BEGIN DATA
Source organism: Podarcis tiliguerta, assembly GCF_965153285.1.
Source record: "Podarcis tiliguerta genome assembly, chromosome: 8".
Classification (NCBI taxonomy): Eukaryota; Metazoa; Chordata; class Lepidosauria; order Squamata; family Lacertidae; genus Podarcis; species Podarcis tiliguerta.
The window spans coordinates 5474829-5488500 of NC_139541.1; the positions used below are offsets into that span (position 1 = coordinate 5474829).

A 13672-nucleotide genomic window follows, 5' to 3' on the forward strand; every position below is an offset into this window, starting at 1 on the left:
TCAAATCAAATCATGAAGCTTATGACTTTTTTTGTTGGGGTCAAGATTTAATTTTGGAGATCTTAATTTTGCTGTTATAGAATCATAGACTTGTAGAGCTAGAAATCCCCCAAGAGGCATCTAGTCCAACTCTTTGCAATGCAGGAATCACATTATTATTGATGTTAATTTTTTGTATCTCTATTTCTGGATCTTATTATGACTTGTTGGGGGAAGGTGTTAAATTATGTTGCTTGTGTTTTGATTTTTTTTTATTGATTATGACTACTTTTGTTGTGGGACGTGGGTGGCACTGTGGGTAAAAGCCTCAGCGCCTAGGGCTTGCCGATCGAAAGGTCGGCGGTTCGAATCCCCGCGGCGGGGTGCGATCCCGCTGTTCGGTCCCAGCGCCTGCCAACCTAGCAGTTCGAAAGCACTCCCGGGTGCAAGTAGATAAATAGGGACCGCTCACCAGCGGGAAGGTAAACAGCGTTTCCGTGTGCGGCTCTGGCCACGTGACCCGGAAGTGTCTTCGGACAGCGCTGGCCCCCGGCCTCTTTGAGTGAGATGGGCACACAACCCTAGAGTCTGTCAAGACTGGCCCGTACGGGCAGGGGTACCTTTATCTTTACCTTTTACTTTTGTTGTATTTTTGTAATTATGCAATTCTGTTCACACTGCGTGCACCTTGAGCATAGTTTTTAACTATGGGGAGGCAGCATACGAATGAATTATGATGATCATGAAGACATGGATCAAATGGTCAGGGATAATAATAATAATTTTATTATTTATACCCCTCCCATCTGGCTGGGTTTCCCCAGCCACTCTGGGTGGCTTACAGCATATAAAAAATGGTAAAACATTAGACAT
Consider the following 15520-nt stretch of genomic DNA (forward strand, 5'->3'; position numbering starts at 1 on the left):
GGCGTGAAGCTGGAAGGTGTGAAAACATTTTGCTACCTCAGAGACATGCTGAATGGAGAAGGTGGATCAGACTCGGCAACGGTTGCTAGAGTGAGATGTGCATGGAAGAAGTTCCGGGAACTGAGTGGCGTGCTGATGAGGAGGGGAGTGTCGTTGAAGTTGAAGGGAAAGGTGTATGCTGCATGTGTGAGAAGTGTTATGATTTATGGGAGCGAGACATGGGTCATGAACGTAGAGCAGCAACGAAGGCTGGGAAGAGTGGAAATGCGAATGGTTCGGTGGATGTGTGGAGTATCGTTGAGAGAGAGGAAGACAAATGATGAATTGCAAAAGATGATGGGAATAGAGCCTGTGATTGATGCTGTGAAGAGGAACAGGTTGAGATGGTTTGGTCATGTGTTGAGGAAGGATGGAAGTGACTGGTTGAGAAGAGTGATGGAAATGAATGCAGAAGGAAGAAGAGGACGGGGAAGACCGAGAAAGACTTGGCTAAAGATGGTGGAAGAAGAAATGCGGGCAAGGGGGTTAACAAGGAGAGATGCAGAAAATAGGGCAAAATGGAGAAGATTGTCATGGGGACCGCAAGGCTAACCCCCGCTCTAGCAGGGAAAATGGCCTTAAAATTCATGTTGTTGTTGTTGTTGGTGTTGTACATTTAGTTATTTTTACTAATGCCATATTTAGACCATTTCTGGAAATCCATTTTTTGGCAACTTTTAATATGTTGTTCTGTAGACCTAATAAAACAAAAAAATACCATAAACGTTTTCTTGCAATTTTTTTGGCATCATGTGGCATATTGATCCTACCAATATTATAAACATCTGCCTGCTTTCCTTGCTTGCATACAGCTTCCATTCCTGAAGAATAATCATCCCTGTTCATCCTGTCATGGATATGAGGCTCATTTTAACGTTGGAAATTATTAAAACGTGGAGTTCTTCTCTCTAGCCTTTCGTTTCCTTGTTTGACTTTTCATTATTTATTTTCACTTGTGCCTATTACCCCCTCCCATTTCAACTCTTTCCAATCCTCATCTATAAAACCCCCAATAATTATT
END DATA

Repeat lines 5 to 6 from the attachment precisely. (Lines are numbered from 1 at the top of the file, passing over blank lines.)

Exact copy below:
A 13672-nucleotide genomic window follows, 5' to 3' on the forward strand; every position below is an offset into this window, starting at 1 on the left:
TCAAATCAAATCATGAAGCTTATGACTTTTTTTGTTGGGGTCAAGATTTAATTTTGGAGATCTTAATTTTGCTGTTATAGAATCATAGACTTGTAGAGCTAGAAATCCCCCAAGAGGCATCTAGTCCAACTCTTTGCAATGCAGGAATCACATTATTATTGATGTTAATTTTTTGTATCTCTATTTCTGGATCTTATTATGACTTGTTGGGGGAAGGTGTTAAATTATGTTGCTTGTGTTTTGATTTTTTTTTATTGATTATGACTACTTTTGTTGTGGGACGTGGGTGGCACTGTGGGTAAAAGCCTCAGCGCCTAGGGCTTGCCGATCGAAAGGTCGGCGGTTCGAATCCCCGCGGCGGGGTGCGATCCCGCTGTTCGGTCCCAGCGCCTGCCAACCTAGCAGTTCGAAAGCACTCCCGGGTGCAAGTAGATAAATAGGGACCGCTCACCAGCGGGAAGGTAAACAGCGTTTCCGTGTGCGGCTCTGGCCACGTGACCCGGAAGTGTCTTCGGACAGCGCTGGCCCCCGGCCTCTTTGAGTGAGATGGGCACACAACCCTAGAGTCTGTCAAGACTGGCCCGTACGGGCAGGGGTACCTTTATCTTTACCTTTTACTTTTGTTGTATTTTTGTAATTATGCAATTCTGTTCACACTGCGTGCACCTTGAGCATAGTTTTTAACTATGGGGAGGCAGCATACGAATGAATTATGATGATCATGAAGACATGGATCAAATGGTCAGGGATAATAATAATAATTTTATTATTTATACCCCTCCCATCTGGCTGGGTTTCCCCAGCCACTCTGGGTGGCTTACAGCATATAAAAAATGGTAAAACATTAGACAT